Letter to the Editor: A single source of energy can be dangerous when that source fails

Wednesday, December 29, 2021

To the Editor:

On December 6th, Shoreline City Council passed Ordinance 948 banning fossil fuel heating from all new 4+ story multi-family dwellings. Our activist City Council is thankfully prevented from doing this to all residential construction by state law, but they openly stated that they intend to lobby other municipalities and the state to spread this idea. Don't think that they wouldn't ban gas from all residential construction if they were given the statutory authority.

As of December 27th, PSE reports 7000 households without electricity. These outages are concentrated around Sedro-Woolley where it is currently 9 degrees. Roads are essentially impassable without 4WD. People in outage areas who have only electricity are in a real bind. They have no furnace, no stove, and no hot water. Meanwhile, people with gas/propane can cook a hot meal and take a hot bath, since gas water heaters do not require external power. Those fortunate enough to have wood stoves are toasty.

While we struggle with bone-chilling temperatures, what is to become of people left freezing in the dark? If they can't make it to a warming shelter because they are snowbound, is their best option to eat cold canned food and to hunker under a mountain of quilts? Will some of them bring outdoor grills inside for the warmth? Approximately 17 people die every year from doing exactly that. Many more die of hypothermia.

Fortunately, we aren't having power outages here in Shoreline, but we have the tree canopy to take down the power lines if windy conditions develop. What happens then?

Robustness matters when it comes to household energy sources. A single source of energy can be dangerous when that source fails, and electricity tends to fail at the most inopportune times. Able-bodied people will trudge through the snow to find a warming shelter. How many of our frail, elderly, and/or disabled can do the same? If their phone runs out of power, they could even find themselves unable to call for help.

A poorly conceived law like Ordinance 948 has consequences. Instead of spending so much energy dabbling in state and national climate policy, the City Council needs to narrow its focus and consider how its citizens survive emergencies.

Dan Adams
Shoreline



4 comments:

Joanie December 30, 2021 at 1:24 PM  

I totally agree with Mr Adams. 948 is absolutely the most idiotic thing I have heard of...except ban guns, but lighten the sentence of drive-by shooters???? Everything is getting totally political and Gov Inslee changes the narrative to suit his own needs....running for President "Washington is ahead of the curve" Climate pledge "we need to do better" Tax on Carbon, yet our leaders fly private all over this world???? Just say'n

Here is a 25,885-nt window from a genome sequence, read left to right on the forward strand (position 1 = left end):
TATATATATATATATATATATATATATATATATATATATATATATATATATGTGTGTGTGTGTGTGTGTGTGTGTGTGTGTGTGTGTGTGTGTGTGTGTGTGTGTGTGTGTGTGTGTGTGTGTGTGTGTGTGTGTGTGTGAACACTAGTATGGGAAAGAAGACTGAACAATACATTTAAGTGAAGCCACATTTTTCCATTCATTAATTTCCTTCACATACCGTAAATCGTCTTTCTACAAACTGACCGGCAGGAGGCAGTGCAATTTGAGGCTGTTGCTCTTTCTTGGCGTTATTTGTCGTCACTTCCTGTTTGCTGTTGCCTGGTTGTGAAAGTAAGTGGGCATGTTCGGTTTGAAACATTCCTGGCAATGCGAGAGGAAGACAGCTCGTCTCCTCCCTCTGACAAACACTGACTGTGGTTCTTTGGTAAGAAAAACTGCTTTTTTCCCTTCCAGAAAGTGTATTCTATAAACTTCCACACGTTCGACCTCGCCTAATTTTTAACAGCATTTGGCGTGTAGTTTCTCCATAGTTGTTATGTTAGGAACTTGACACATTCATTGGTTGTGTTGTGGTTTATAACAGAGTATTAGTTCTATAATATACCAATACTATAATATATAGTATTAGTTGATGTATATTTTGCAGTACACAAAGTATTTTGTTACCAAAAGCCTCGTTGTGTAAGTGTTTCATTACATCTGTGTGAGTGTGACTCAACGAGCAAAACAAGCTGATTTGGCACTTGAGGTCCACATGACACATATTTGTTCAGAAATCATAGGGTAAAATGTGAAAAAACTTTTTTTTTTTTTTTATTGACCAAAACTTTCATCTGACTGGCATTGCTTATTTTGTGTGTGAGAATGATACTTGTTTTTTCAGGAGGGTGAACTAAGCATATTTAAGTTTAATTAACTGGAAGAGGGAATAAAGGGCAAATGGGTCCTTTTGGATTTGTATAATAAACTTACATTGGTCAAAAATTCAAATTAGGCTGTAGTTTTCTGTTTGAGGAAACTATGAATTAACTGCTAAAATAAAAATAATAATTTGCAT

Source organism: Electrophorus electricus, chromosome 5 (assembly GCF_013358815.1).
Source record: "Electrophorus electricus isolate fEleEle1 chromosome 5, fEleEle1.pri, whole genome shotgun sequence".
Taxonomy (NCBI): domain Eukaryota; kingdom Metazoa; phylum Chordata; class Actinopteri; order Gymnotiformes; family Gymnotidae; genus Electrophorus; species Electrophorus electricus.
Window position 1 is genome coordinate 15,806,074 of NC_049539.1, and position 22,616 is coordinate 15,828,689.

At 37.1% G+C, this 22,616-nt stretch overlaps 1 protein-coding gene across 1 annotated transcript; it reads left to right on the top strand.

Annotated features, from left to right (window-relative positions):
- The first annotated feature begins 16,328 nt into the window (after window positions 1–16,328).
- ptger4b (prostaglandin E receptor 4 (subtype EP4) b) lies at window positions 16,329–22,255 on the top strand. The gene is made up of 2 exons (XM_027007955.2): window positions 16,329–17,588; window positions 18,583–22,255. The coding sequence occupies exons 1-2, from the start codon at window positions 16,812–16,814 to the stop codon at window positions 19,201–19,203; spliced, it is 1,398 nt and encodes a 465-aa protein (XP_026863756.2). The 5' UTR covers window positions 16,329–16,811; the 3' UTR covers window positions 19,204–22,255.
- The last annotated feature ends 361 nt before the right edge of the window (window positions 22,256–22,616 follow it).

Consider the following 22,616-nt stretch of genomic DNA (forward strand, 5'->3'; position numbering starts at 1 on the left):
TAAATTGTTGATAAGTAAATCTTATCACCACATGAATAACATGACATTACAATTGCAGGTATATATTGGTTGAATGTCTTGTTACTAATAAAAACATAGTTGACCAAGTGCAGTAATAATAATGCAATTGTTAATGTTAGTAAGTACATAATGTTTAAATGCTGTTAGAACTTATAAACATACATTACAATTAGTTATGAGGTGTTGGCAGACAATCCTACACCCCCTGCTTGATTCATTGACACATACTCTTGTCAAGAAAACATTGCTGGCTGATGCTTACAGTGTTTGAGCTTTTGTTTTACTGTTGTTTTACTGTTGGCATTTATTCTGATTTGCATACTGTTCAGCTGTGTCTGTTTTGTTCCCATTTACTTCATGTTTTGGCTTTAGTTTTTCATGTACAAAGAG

Anonymous,  December 30, 2021 at 5:23 PM  

I agree with the basic premise of moving to all electric, but we need to make sure we have multiple sources, robust infrastructure, more solar, more generation before we remove gas. I get that the extraction process that provides gas is problematic but we can't get the cart before the horse. Learn from what happened in California when then Gov Reagan closed the state hospitals in favor of community clinics which were never funded or built - that is cited as the beginning of the incredible homeless/mental health crisis we are now in.

Joanie December 31, 2021 at 10:52 AM  

and we have to figure out what to do with all those dead batteries and figure out how much damage we are doing to extract the things they need to build batteries...could be the same damage as fossil fuels. only time is going to tell

Anonymous,  December 31, 2021 at 1:30 PM  

I agree with multiple sources of energy AND eliminating fossil fules.
Solar energy, Wind, Hydro, etc are great options. Being "off-the-grid" with solar pannels on the roof of your house is much better than being 1 of a million on a regional system that is down. At least you can help neighbors who don't have heating. I had oil heat, but still needed electricity to start the furnace. How helpful is that!

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